THE DEVIL INSIDE
www.therossifiles.com) reveals...fake newspaper articles, character bios, and scenes from the film. Budgeted at $1 million, enough suckers got roped into this that it grossed $33 million in its opening weekend, and even after the terrible word of mouth, still managed to rake in another $20 million. In a just world, director/co-writer William Brent Bell would be run out of Hollywood by a torch-wielding mob of angry fanboy conventioneers, but now he's got a sleeper hit on his resume that made back its budget 53 times over despite being a complete pile of dog shit and in today's world of horror fandom, people with much less box office success have been anointed a "Master of Horror." The predictable story follows a young American woman (Fernanda Andrade) to Rome, where her mother (Suzan Crowley) has been held in a mental hospital since 1989. Why Rome? She was transferred there because she committed three murders during an exorcism. Andrade is accompanied by a documentary filmmaker (Ionut Grama) who's investigating the phenomenon of possession. While attending a Vatican exorcism class (which they apparently allow people to film?), Andrade meets two rogue priests (Simon Quaterman, Evan Helmuth) who conduct off-the-record exorcisms in their free time. An attempt to exorcise Crowley reveals that she's possessed by four different demons, and maybe, just maybe there's a chance that all that unsubtle talk of "soul transference" might have an effect on the four protagonists.
There's some interesting possibilities here, but it's never scary and the whole demonic possession thing is more played-out than the zombie genre. This comes nearly 40 years after THE EXORCIST, which still hasn't been topped and never will be. How many more of these do we need? Does it stop when every horror concept is redone as a mock documentary or as "found footage"? And then there's that ending. I think Bell might've been going for a kick-in-the-balls shocker of a close, but to say he bungled it is an understatement. Instead, it comes across as a cheap, insulting cop-out, so much so that a paying audience could be forgiven if they thought the projector broke. THE DEVIL INSIDE, the cinematic equivalent of a deposed Nigerian prince e-mail, is barely tolerable at home and must've been an enraging experience theatrically. You've been warned. All the shit you've heard about this thing is true. (R, 83 mins)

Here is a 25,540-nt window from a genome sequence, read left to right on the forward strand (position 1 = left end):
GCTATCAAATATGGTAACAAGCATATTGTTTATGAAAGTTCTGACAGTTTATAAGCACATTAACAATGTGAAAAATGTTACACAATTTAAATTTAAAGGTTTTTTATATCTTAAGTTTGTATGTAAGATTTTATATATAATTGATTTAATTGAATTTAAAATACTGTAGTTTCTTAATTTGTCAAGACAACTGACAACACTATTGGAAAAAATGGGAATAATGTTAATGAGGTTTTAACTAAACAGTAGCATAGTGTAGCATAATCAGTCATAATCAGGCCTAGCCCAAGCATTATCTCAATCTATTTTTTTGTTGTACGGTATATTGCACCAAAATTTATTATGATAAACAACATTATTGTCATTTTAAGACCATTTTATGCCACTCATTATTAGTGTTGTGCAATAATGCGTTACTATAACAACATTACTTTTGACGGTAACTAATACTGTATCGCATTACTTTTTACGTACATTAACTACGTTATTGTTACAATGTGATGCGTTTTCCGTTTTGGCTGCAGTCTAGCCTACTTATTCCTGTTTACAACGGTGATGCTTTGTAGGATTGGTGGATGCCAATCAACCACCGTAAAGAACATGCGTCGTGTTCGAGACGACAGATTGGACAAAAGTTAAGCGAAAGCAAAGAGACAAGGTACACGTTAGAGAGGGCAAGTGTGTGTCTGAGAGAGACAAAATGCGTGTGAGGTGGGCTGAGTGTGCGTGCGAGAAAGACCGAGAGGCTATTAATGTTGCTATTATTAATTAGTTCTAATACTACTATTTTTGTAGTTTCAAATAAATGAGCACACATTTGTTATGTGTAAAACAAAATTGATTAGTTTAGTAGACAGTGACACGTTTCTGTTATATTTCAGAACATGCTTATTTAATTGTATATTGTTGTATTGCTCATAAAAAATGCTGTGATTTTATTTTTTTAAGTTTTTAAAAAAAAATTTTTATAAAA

A draggy midsection slows it down considerably, and the script--co-written by director Matthew Hope--is prone to implausibilities and cliches (an on-the-edge Robert staring into the mirror and punching the wall; or holding his shaking hand in front of him, trying to stabilize it), but THE VETERAN really steps it up in the home stretch with a jawdropping climax that astonishes with its utter lack of concern for pleasing the crowd. The films are otherwise unrelated, but with THE DEVIL INSIDE in the above review, I mentioned that the filmmakers wanted to go for a gutpunch of an ending that really knocks you on your ass...and they failed miserably. THE VETERAN goes for that same kind of finish and does it right. It's inevitable that Robert would be driven to do what he does, finding that he's once again being a good soldier and paying the price while the puppet masters skip away unscathed, but it still doesn't prepare you for how it pans out. The ironically-named Hope has a message and eventually, after some mid-film putzing about, gets it across loud and clear. Flaws and all, it's pretty powerful stuff, and Cox gets one of those memorable movie speeches that will likely end up on YouTube if it isn't already. (R, 98 mins). Also available on Netflix streaming